How governments regulate businesses in their jurisdictions has a major effect on economic growth and individual liberty. Along with taxes and government spending, regulation is one of the three principal levers policymakers can move to shape the business climate of their nation, state, or city.
Regulations impose enormous costs on consumers: approximately $1.5 trillion per year in the U.S. alone. Studies of regulations at the national level in the U.S. have found many regulations impose costs much greater than the benefits they create. Money spent complying with regulations reduces business and household incomes, giving rise to health and accident risks that must be taken into account when measuring the net benefit of the regulations. Economists estimate that every $15 million in additional regulatory compliance costs induces one fatality due to lost income. An analysis of the relation between federal regulation, measured by the number of pages in the Federal Register, and output per unit of capital, economic growth, and productivity showed that every 1 percentage point increase of the ratio of regulation to capital correlates with a .24 percentage point decrease in capital productivity.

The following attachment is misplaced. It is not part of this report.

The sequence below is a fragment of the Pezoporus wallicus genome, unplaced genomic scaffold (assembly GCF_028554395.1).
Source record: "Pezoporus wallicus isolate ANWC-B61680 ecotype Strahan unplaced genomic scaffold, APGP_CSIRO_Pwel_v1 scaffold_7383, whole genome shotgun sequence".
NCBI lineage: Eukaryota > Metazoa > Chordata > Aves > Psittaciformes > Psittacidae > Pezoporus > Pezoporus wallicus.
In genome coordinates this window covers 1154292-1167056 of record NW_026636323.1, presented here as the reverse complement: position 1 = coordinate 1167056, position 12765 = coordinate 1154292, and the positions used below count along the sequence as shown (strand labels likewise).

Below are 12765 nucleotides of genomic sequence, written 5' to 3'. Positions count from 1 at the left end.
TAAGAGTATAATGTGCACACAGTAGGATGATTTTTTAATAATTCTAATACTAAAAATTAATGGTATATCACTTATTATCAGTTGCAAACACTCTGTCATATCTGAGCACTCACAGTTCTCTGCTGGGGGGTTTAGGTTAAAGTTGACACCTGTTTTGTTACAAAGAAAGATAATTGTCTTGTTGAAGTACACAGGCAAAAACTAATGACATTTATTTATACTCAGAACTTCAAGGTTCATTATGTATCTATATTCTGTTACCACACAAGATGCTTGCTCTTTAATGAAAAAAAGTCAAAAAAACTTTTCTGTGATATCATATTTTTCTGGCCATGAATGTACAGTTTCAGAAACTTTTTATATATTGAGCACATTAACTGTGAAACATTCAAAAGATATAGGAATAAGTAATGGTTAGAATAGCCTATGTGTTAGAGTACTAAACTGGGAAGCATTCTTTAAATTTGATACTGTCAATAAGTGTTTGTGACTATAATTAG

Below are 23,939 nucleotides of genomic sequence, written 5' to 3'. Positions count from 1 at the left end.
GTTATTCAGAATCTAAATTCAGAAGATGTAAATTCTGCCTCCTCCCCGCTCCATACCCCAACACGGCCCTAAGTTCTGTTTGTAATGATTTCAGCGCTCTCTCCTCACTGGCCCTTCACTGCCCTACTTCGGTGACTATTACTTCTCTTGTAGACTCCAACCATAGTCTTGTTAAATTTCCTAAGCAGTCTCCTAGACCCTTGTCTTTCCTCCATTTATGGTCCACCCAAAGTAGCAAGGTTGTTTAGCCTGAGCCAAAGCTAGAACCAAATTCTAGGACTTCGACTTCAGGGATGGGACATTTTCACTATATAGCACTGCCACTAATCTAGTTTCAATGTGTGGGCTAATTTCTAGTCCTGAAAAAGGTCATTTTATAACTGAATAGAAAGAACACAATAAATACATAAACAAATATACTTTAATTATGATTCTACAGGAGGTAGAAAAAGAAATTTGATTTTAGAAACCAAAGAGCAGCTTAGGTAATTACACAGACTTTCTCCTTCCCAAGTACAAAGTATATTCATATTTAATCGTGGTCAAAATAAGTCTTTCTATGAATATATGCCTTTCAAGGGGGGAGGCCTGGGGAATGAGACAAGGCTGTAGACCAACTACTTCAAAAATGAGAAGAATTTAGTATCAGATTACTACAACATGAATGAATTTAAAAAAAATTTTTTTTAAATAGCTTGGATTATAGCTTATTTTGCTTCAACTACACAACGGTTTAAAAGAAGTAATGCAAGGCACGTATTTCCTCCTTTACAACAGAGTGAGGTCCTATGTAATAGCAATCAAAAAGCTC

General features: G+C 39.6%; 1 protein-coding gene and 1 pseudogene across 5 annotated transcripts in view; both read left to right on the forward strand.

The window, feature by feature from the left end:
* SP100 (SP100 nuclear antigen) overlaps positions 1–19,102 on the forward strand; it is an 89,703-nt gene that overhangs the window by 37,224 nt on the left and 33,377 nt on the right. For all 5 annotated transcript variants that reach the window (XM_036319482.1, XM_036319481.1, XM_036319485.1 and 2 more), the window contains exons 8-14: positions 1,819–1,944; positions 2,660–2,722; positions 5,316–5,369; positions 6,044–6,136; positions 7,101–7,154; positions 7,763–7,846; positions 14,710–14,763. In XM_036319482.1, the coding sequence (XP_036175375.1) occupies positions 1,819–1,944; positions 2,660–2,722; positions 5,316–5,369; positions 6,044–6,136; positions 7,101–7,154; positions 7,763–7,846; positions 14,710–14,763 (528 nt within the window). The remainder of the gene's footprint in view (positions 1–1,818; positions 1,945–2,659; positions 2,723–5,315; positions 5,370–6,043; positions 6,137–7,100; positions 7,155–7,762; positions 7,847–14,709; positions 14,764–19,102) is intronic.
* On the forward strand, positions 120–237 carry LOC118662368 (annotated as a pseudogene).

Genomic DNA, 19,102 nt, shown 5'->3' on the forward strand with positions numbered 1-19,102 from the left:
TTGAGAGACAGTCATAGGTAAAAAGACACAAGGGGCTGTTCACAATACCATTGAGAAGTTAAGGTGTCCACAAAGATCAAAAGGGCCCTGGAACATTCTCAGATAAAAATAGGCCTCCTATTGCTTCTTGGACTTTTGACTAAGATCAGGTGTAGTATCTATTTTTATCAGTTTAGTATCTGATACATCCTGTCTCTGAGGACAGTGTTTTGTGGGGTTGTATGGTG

Annual rankings of countries by their “economic freedom” also find close correlations between economic growth and indices of freedom, with regulations being an important part of the indices.